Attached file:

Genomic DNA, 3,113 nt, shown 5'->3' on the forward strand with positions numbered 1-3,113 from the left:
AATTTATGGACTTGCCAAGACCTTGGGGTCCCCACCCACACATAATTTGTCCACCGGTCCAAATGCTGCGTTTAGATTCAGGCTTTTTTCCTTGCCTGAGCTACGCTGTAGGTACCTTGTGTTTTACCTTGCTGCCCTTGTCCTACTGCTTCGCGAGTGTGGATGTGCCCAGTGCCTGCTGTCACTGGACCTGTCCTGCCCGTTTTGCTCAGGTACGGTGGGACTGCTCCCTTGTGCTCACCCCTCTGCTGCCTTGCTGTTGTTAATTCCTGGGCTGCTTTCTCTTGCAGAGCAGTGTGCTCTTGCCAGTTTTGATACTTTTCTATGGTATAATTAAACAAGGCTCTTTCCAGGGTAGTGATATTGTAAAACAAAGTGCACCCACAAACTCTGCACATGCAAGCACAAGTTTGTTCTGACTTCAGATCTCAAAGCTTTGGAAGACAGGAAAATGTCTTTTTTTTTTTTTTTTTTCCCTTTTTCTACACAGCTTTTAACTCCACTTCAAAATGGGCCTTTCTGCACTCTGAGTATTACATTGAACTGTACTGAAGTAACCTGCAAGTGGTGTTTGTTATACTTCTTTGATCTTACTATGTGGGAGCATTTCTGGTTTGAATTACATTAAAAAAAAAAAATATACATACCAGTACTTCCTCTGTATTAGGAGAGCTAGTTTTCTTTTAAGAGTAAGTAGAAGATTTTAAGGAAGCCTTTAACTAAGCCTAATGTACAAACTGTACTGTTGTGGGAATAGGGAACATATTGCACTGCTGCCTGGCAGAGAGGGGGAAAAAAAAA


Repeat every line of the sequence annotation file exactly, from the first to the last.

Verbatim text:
Genomic DNA, 3,113 nt, shown 5'->3' on the forward strand with positions numbered 1-3,113 from the left:
AATTTATGGACTTGCCAAGACCTTGGGGTCCCCACCCACACATAATTTGTCCACCGGTCCAAATGCTGCGTTTAGATTCAGGCTTTTTTCCTTGCCTGAGCTACGCTGTAGGTACCTTGTGTTTTACCTTGCTGCCCTTGTCCTACTGCTTCGCGAGTGTGGATGTGCCCAGTGCCTGCTGTCACTGGACCTGTCCTGCCCGTTTTGCTCAGGTACGGTGGGACTGCTCCCTTGTGCTCACCCCTCTGCTGCCTTGCTGTTGTTAATTCCTGGGCTGCTTTCTCTTGCAGAGCAGTGTGCTCTTGCCAGTTTTGATACTTTTCTATGGTATAATTAAACAAGGCTCTTTCCAGGGTAGTGATATTGTAAAACAAAGTGCACCCACAAACTCTGCACATGCAAGCACAAGTTTGTTCTGACTTCAGATCTCAAAGCTTTGGAAGACAGGAAAATGTCTTTTTTTTTTTTTTTTTTCCCTTTTTCTACACAGCTTTTAACTCCACTTCAAAATGGGCCTTTCTGCACTCTGAGTATTACATTGAACTGTACTGAAGTAACCTGCAAGTGGTGTTTGTTATACTTCTTTGATCTTACTATGTGGGAGCATTTCTGGTTTGAATTACATTAAAAAAAAAAAATATACATACCAGTACTTCCTCTGTATTAGGAGAGCTAGTTTTCTTTTAAGAGTAAGTAGAAGATTTTAAGGAAGCCTTTAACTAAGCCTAATGTACAAACTGTACTGTTGTGGGAATAGGGAACATATTGCACTGCTGCCTGGCAGAGAGGGGGAAAAAAAAA